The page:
‘A great job for my father’: Dad’s life in Korea
Posted On June 17, 2021
The Next Word: The author writes a letter to his dad, the first Korean American to ever serve in the US military.
By Robert W. McCurdyAigLifeNews.comPublished March 05, 2019 14:31:19On February 28, 1950, Army Captain William W. Hickey was assigned to Fort Leonard Wood, Maryland, to defend a convoy from enemy fire during Operation Overlord.
Hickey and his three companions were tasked with destroying an enemy vehicle while driving to a rendezvous point.
As the convoy was moving toward the rendezvous, the convoy’s radio system was hacked by enemy forces, causing a catastrophic error in the course of the mission.
Hickeys father was killed in the ambush.
A few days later, Captain Hickey received an urgent phone call from his father.
The message was urgent.
Hickeys parents death was imminent.
He immediately ordered his father’s body to be taken to Fort Lewis, Washington.
Hiccups father was cremated on December 10, 1950.
A year later, Hickey, the only surviving son of the Hickey family, received the Purple Heart for his father and his other crew members.
During the war, Captain W.H. and his wife, Nancy, raised three children, two boys and a girl.
They lived in Fort Lewis and had four grandchildren.
The next day, Hickey got the call that his father was dead.
After receiving the call, he was on his way to Fort McHenry, Georgia, when he was shot in the back of the head by an enemy sniper.
Hiccups mother, Nancy’s wife, was also shot in his back and killed by the same sniper.HICKEY WAS THE FIRST BLACK US SOLDIERIn the summer of 1954, a white officer from Fort Lewis who had served as a chaplain in the U.S. Army in Korea, and his black friend from Georgia, Thomas W. McDonough, were assigned to defend the garrison at Fort Leonard Wilson.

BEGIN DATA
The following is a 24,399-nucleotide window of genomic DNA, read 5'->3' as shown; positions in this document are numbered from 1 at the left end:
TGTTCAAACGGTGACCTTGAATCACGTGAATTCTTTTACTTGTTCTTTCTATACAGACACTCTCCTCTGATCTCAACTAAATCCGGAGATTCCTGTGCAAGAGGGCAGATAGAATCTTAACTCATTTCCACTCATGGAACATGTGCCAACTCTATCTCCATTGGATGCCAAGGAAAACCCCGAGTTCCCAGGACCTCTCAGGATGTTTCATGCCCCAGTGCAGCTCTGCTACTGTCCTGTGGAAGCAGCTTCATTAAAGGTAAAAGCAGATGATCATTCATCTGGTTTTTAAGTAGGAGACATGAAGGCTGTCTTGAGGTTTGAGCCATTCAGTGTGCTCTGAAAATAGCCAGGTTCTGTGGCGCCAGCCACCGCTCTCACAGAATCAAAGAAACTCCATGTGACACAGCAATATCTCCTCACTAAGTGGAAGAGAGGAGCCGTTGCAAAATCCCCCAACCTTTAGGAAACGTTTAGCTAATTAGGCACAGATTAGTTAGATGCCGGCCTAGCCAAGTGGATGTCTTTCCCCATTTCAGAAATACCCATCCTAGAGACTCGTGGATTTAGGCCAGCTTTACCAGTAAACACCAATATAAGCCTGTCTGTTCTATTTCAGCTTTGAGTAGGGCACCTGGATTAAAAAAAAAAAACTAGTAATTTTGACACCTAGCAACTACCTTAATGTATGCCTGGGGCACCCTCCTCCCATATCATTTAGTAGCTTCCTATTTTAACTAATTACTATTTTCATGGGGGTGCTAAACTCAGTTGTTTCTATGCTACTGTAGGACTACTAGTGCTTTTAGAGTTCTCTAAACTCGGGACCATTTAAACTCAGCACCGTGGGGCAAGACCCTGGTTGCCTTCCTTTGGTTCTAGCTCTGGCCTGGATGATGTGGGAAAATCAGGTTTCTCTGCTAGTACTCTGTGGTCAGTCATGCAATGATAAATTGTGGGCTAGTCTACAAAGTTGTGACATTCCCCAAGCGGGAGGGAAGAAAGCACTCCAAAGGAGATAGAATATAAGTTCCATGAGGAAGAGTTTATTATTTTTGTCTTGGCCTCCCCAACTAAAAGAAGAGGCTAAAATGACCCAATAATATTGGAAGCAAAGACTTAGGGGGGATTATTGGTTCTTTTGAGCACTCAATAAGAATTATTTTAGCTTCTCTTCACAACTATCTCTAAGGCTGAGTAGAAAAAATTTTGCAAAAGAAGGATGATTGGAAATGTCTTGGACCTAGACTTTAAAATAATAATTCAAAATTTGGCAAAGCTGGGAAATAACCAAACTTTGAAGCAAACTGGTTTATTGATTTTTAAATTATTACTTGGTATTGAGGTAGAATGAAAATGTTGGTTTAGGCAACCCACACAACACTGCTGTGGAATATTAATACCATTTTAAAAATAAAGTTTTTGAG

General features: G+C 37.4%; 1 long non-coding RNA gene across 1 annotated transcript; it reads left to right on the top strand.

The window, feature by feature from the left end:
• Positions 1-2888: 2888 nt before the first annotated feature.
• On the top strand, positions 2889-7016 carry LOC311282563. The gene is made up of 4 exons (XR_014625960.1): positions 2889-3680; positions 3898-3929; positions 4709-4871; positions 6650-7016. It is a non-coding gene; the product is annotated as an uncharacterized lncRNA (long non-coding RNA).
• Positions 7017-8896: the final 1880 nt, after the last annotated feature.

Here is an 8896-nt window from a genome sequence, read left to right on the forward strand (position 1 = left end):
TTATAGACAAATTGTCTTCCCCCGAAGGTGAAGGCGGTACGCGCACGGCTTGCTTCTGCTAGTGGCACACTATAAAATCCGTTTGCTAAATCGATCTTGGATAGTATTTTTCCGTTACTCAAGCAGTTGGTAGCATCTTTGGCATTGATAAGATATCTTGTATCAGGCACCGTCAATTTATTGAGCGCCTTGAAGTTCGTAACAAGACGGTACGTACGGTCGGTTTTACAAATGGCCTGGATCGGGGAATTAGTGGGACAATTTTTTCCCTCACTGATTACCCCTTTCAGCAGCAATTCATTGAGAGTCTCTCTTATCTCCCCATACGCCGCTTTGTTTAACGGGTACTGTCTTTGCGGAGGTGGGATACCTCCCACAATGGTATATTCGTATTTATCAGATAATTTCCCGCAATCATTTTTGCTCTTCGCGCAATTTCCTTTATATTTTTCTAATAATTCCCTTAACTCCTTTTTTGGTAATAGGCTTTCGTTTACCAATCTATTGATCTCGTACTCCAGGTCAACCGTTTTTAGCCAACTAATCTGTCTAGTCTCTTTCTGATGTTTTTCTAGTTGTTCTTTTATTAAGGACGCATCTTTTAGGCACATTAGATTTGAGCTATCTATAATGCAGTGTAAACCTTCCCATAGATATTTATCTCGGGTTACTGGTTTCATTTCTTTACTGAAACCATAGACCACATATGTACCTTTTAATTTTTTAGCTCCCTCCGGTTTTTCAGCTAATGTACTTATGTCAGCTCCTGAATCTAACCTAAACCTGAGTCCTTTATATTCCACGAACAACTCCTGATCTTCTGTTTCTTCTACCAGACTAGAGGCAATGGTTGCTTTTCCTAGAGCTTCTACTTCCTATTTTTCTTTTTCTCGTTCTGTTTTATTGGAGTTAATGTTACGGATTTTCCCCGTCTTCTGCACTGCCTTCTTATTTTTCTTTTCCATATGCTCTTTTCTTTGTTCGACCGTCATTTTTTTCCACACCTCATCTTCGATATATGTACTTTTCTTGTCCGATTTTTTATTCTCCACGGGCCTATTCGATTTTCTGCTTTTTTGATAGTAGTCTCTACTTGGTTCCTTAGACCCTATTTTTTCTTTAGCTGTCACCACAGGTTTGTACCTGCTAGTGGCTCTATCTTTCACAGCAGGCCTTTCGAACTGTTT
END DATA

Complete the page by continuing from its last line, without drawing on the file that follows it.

In the summer, they took part in the Battle of Shiloh, the largest battle of the Korean War.
McDonough was a chaplains aide and was killed on June 24, 1950 by a white Korean officer who had come into contact with him while serving at Fort Lewis.
His partner, McDonoghs cousin, James W. Wilson, was wounded in the leg and suffered an injury to his leg, as well as a broken hand and arm.
After the war was over, the three of them moved to Fort Campbell, Kentucky, where they lived with the family of Capt. James C. McCrary, who was killed during the Battle for the Bulge.
In 1950, Captain McCrary was the first black US soldier in the Army.
McDONOUGH’S LAST RESIGNATION was in 1962, just one year after his death, and he served as chaplain to a senior officer, Capt. Michael W. Epps.
McDonald was also a member of the First Brigade of the 2nd Cavalry Division, the United States Army, and served as an assistant sergeant major and later as an officer in the 4th Infantry Division.
After retiring in 1984, he retired as an active duty colonel.
In 1989, he married his longtime partner, Jennifer Epps, who served as the wife of his son, James, and also served as his mother’s aide.
Mcdonough died in 1997 at age 95.
His ashes are scattered at Arlington National Cemetery.